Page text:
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Sādhanā (Sanskrit साधना), is a term for "a means of accomplishing something"[1] or more specifically "spiritual practice".[2] It includes a variety of disciplines from Hindu and Buddhist traditions that are followed in order to achieve various spiritual or ritual objectives. The word is also used in the same connection within Sikhism.

The historian N. Bhattacharyya provides a working definition of the benefits of sadhana as follows:

"... religious sādhanā, which both prevents an excess of worldliness and moulds the mind and disposition (bhāva) into a form which develops the knowledge of dispassion and non-attachment. Sādhanā is a means whereby bondage becomes liberation."[3]

Iyengar (1993: p. 22) in his English translation and commentary of Patañjali's Yoga Sutras defines 'sadhana' in relation to 'abhyasa' and 'kriya':

Sādhana is a discipline undertaken in the pursuit of a goal. Abhyāsa is repeated practice performed with observation and reflection. Kriyā, or action, also implies perfect execution with study and investigation. Therefore, sādhana, abhyāsa, and kriyā all mean one and the same thing. A sādhaka, or practitioner, is one who skillfully applies...mind and intelligence in practice towards a spiritual goal.[4]

The paths

The term sadhana means spiritual exertion towards an intended goal. A person undertaking such a practice is known as a sadhu or a sadhaka. The goal of sadhana is to attain some level of spiritual realization, which can be either enlightenment, pure love of God (prema), liberation (moksha) from the cycle of birth and death (Samsara), or a particular goal such as the blessings of a deity as in the Bhakti traditions.

Sadhana can involve meditation, chanting of mantra (sometimes with the help of a japa mala), puja to a deity, yajna, and in very rare cases mortification of the flesh or tantric practices such as performing one's particular sadhana within a cremation ground.

Anthony de Mello, an Indian orphan who became a Jesuit priest and founder of the Sadhana Institute in Pune, India, wrote a book of Christian meditations with the title Sadhana: A way to God.

Traditionally in some Hindu and Buddhist traditions in order to embark on a specific path of sadhana, firstly a guru may be required to give the necessary instructions. This approach is typified by some Tantric traditions, in which initiation by a guru is sometimes identified as a specific stage of sadhana.[5] On the other hand, individual renunciates may develop their own spiritual practice without participating in organized groups.[6]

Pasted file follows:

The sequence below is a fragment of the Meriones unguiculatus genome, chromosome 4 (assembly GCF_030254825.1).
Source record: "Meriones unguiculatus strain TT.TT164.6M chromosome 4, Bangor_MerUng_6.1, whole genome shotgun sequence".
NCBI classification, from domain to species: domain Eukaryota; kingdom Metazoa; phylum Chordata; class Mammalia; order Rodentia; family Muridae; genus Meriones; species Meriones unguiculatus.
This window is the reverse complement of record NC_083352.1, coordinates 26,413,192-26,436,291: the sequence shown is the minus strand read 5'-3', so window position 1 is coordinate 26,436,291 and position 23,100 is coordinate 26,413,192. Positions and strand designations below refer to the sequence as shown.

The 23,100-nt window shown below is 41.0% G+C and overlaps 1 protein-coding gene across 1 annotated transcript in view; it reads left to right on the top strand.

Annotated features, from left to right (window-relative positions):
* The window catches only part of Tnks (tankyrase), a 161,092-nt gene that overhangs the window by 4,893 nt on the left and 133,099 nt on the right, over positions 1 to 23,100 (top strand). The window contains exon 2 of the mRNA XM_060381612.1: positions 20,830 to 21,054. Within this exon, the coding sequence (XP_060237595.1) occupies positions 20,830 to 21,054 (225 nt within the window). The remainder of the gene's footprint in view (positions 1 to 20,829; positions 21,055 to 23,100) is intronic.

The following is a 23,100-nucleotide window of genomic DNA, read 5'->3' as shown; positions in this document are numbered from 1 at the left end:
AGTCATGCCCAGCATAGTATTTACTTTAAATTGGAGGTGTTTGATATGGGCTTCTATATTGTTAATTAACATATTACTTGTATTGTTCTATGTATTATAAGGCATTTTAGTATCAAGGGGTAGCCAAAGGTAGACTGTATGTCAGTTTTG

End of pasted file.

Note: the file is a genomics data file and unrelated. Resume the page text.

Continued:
Kinds of Sadhana

Sadhana or Spiritual practice need not be directed towards a higher cause like Enlightenment or moksha. Sadhana can be done by individuals for lower aims like obtaining worldly pleasures. Sadhana is also done by a group for the society at large.

Sakaam Sadhana

Sakaam Sadhana (Devnagari = सकाम, Sa = yes / with, Kaam = desire) is spiritual practice done for worldly pleasures. This is the lowest form of sadhana. There is no spiritual progress with sakaam sadhana. Examples of sakaam sadhana is praying for any worldly goals like getting money, job, marriage or any other aim which is temporary and will not last beyond death.[7] In Ramayana it was mentioned that though Ravana and Kumbhakarna were great devotees of Shiva and performed various tapas, they were performing sakaam sadhana as their main aim was to become powerful and rule the world.[8]

The fruits of this kind of spiritual practice are used to fulfill the worldy desires of the individual and no spiritual progress takes place. Thus it is not possible to reach enlightenment, moksha or even heaven as the merits needed to achieve this are used up. So sakaam sadhana provides only temporary happiness and no spiritual progress.[9]

Nishkaam Sadhana

Nishkaam (Devnagari = निष्काम, Ni = no / without, Kaam = desire) sadhana is spiritual practice done for higher aims. It is done to achieve the aim of enlightenment or moksha. It is done for the spiritual upliftment of the individual so that he is taken out of the cycle of life and death (samsara).[10]

Vyashti Sadhana

This is nishkaam sadhana done for one's own spiritual upliftment. No one else is benefitted except the person doing vyashti sadhana. Thus this form of spiritual practice is an individualistic practice.This form of sadhana is very important if one wants to do samashti sadhana.[11]